March 8, 2010

Fundamental Rights: Life, Liberty, and”¦Internet Access?

According to a new global poll conducted by GlobeScan and the BBC World Service, four out of five adults believe that Internet access is a fundamental right for citizens around the world.

The survey, which was conducted between November 2009 and February 2010, polled nearly 28,000 individuals in 26 countries, found that 87-percent of Internet users and 71-percent of non-users believe that access to email and the World Wide Web was a right, not a privilege.

Dr Hamadoun Toure, secretary-general of the International Telecommunication Union (ITU), told BBC News the results show that governments should begin to "regard the internet as basic infrastructure - just like roads, waste and water."

"The right to communicate cannot be ignored," Dr. Toure added, calling the Internet "the most powerful potential source of enlightenment ever created."

According to the key findings of the study, 50-percent of those asked if Internet access was a fundamental right for all people said that they strongly agreed, while an additional 29-percent replied that they somewhat agreed. Nine percent slightly disagreed, while only six percent strongly disagreed.

Among the other findings of the GlobeScan / BBC World Service survey include:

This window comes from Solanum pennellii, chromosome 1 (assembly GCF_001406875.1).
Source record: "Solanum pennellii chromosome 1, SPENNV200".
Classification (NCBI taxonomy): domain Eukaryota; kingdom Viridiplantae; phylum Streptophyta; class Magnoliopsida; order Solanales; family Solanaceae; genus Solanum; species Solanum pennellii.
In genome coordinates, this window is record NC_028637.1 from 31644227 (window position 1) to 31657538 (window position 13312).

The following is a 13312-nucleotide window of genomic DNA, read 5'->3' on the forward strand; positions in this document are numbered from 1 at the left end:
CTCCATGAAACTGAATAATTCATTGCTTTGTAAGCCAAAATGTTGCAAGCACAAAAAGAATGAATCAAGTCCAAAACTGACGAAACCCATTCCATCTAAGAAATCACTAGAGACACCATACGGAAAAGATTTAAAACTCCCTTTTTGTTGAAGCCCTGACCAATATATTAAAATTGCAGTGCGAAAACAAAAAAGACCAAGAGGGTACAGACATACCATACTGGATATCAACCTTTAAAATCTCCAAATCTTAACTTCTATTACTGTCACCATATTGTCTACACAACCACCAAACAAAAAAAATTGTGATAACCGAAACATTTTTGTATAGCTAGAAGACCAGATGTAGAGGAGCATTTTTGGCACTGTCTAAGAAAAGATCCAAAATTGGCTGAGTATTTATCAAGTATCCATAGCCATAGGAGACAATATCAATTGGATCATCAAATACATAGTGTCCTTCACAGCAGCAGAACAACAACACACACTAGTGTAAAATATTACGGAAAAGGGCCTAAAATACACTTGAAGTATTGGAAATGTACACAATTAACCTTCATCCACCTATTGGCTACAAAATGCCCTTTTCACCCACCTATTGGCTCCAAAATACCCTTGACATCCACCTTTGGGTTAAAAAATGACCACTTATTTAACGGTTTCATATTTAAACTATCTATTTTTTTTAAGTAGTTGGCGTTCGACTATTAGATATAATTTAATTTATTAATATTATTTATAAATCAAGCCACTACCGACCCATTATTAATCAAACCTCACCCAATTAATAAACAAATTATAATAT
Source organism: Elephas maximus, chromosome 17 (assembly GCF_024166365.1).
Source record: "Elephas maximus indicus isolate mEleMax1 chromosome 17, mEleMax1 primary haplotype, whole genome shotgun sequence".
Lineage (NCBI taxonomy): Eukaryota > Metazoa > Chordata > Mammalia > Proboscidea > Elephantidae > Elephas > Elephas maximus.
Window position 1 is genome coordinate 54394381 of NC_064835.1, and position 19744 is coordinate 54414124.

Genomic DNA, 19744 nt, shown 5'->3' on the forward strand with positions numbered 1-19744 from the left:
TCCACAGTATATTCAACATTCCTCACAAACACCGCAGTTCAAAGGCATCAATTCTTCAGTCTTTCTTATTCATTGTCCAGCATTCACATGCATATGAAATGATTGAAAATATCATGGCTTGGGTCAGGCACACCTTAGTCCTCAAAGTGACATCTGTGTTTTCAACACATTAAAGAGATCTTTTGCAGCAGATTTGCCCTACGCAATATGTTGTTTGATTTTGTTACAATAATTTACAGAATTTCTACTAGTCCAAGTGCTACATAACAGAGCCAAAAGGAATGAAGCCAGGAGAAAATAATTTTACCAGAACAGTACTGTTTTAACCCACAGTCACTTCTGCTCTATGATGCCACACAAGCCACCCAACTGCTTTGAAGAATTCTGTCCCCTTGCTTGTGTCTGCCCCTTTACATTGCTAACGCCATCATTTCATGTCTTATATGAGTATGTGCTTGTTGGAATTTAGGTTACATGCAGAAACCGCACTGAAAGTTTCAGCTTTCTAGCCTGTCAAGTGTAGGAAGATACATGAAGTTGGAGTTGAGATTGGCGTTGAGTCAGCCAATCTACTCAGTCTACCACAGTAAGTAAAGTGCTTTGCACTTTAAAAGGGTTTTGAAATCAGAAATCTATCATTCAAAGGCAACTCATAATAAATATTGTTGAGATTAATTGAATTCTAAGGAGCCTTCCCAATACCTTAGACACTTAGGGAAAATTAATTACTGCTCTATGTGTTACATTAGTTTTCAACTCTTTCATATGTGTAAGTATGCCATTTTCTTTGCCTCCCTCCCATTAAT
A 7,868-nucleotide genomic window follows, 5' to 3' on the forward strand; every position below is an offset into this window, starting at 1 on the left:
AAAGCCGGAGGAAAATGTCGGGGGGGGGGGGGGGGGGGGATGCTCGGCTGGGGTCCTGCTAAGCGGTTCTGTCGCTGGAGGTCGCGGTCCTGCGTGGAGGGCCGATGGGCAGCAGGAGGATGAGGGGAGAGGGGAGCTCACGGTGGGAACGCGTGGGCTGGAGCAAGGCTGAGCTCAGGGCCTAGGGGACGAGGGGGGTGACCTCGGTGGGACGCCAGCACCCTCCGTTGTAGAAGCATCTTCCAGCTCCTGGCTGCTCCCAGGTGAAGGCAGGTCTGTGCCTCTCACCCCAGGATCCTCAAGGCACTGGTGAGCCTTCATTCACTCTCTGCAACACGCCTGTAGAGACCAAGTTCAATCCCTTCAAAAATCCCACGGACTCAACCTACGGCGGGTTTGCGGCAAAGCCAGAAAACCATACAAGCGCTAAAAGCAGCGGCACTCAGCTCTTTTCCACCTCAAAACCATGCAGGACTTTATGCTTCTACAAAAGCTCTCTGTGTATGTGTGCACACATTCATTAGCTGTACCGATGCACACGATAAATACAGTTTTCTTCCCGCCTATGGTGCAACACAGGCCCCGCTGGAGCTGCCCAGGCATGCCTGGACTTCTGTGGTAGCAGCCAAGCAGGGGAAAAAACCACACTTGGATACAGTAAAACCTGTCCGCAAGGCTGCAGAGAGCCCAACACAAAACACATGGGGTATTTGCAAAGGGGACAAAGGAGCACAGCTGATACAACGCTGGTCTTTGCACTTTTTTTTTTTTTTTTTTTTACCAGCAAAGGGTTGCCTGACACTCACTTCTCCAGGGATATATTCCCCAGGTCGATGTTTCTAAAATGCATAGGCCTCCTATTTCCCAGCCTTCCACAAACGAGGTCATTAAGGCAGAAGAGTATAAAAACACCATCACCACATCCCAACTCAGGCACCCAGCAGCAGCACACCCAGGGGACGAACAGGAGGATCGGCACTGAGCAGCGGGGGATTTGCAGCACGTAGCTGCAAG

"¢ Individuals who had used the Internet at least once during the six months prior to the study were asked what they valued most about it. The top positive aspect was the ability to find information of all sorts (selected by 47-percent), followed by interacting and communicating with others (32-percent).

"¢ Conversely, the aspect of the Internet that individuals found most concerning was the possibility for fraud (32-percent), closely followed by exposure to explicit or violent content (27-percent) and privacy threats (20-percent).

"¢ Ninety percent of those who responded to the survey said that they felt the Internet was a good place to learn, while more than three-fourths claim that online access gives them greater freedom. Fifty-three percent believe that the Internet should not face government regulation, while less than half feel that it is safe to express their opinions online.

GlobeScan chairman Doug Miller summed up the findings as follows: "Despite worries about privacy and fraud, people around the world see access to the internet as their fundamental right. They think the web is a force for good, and most don't want governments to regulate it."


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